Usually when people create great things, it’s because they’ve identified a need. They’ve discovered a gap — a space where nothing else like it exists.
This was the case for Juliana “Jewels” Smith, a cultural worker, organizer, writer and educator. She’s also the creator of the comic strip (H)afrocentric, which “stars a posse of disgruntled undergrads of color as they navigate their way through Ronald Reagan University.”
She explains: “(H)afrocentric is a response to my experience being a young educator in community college, musing on the relationship between my brother and I, my hometown and my life in Oakland. My interests in issues of race, class, gender and sexuality are told through humor, developing what I call a ‘liberatory science fiction.’”
Juliana, a native of California’s Bay Area, started teaching while she was in graduate school in 2008 (she has a master’s degree in ethnic studies from University of California (UC) San Diego and a bachelor’s degree in sociology from UC Riverside). While she was teaching a class on the prison industrial complex at Laney College in Oakland, California, Juliana says she needed a tool to breakdown the complexities of the prison system. So she explored an unconventional resource — a series of comic books, The Real Cost of Prisons Comix. And then she had her “aha” moment.
“[The students] responded pretty well to The Real Cost of Prisons, and that’s when I really started to think about using comics as a pedagogical tool,” she says. “I’ve used The Boondocks in class before, and I think it was a good jumping-off point to talking about a number of different issues such as race or class or gender and things like that. Using the comics was really helpful in breaking some of those difficult phenomena down.”
Thus, (H)afrocentric. What originally started as a tool Juliana planned to create in order to use in the classroom eventually evolved into more than that.
“As I kept writing it, it became a self reflection,” she says. “I was writing about the things that were going on in my life at the time and also reflecting on my own experiences. The characters Naima and Miles are a reflection of my brother and I. And the other characters are amalgamations of people that I know.”
(H)afrocentric launched in 2010 as an independently published comic book (it is now released weekly as a comic strip), and Juliana works with illustrator Ronald Nelson and colorist/letterer Mike Hampton to bring the characters to life.
There’s Naima Pepper, the main character, who is a “self-proclaimed radical black feminist … desperate to follow in the footsteps of Angela Davis.” Her twin brother, Miles, is an “apolitical drummer who reflects a popular culture aesthetic and mindset.” And then there are their friends: Kwame and Rahsaan, Elizondo “El” Ramirez and Renee Aanjay Brown — all of them different but united in their efforts to create their own identities while remaining true to their cultures and the very things that make them unique.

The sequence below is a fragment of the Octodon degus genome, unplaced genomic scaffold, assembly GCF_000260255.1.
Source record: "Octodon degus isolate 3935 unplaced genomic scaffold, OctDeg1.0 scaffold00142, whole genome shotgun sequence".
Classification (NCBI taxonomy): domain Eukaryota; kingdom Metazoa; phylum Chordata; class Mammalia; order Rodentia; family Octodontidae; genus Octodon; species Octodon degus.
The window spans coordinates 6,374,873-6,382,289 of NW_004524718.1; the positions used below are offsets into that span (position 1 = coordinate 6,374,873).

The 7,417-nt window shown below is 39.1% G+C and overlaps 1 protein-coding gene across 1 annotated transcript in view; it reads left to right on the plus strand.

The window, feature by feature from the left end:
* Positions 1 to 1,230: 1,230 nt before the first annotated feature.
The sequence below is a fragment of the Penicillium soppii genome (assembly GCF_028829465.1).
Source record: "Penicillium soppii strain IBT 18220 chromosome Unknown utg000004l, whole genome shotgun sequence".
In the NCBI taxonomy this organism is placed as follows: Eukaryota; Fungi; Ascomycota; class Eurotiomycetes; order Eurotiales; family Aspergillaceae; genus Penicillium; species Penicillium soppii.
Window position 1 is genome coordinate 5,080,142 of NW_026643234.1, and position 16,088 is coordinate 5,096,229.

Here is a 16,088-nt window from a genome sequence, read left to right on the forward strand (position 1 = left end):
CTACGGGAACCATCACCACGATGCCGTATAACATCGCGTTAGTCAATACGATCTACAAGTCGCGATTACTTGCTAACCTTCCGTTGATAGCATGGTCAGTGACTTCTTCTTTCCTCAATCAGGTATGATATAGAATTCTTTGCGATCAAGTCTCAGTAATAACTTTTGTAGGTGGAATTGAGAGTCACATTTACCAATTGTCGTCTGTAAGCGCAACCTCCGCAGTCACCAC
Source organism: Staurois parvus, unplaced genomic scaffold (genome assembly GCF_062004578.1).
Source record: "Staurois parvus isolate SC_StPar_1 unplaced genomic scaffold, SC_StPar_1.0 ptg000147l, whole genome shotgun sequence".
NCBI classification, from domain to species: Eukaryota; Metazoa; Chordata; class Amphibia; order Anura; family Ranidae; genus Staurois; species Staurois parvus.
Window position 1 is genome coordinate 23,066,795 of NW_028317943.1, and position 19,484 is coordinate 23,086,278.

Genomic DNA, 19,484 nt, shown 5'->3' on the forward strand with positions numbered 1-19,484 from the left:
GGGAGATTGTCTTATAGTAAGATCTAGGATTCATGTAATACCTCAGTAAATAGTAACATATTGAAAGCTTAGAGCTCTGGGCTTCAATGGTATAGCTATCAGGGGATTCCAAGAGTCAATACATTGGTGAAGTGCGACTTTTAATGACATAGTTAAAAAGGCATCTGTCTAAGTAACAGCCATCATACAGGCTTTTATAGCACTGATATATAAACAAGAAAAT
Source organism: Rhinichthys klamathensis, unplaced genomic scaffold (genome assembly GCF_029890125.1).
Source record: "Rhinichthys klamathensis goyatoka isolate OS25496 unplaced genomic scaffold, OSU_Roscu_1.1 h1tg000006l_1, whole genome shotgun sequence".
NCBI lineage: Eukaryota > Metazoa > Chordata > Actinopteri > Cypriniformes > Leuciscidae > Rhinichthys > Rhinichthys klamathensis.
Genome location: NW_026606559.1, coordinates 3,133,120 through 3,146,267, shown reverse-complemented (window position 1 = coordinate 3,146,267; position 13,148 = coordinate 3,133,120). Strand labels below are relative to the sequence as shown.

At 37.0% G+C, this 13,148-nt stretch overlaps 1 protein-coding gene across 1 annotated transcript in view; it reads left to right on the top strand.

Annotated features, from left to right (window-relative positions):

Creating this body of work, though, was somewhat of a challenge for Juliana; when she started, she didn’t even have an illustrator. “When I began to write the comic book, I didn’t have any of the tools in place to even make it happen,” she says. “But sometimes, you just have to do. You just have to create, even if you don’t have all the proper tools and things in front of you, because eventually, you’ll get there. I know a lot more about this now than I did five years ago, but I wouldn’t have figured it out if I didn’t try.”
Juliana says that before (H)afrocentric, she’d never embarked upon any type of creative venture. “But I feel like I tapped into something that everybody has — the ability to be creative. We all have ways that allow us to think differently about things,” she says. “What I realized was that comics gave me an outlet to talk about anything I wanted to talk about. It opened up a world that I didn’t know existed. This is one of the places where I can be free.”
Through the voices of her characters, Juliana addresses gentrification, race, politics, patriarchy and all the other things we tend to see in our everyday lives or in the news.
“I’m inspired by what’s happening in the world or in my life, and I speak to that and hope it resonates with folks,” she says. “I’m overwhelmed just like every other black person in this world because these days, it seems like there’s a tragedy every day. Thankfully, I have an outlet where I can talk about the things that affect us, but in a humorous way.”
And in a place where those in the “minority” are underrepresented in all forms of media, (H)afrocentric is a breath of fresh air, providing characters and dialogue as complex as real people actually are.
“In a world where you’re inundated with so many things that tell you that your skin isn’t beautiful or that you’re not good enough, to have characters that reflect the kind of humanity you see in yourself, that’s a beautiful thing,” she says. “I hope when folks read it, they can relate to it on that level and can identify with the characters. Or hopefully you just find it funny, and it brightens up your day. If I can just lighten everybody’s day and make it better, then I’m doing my job.”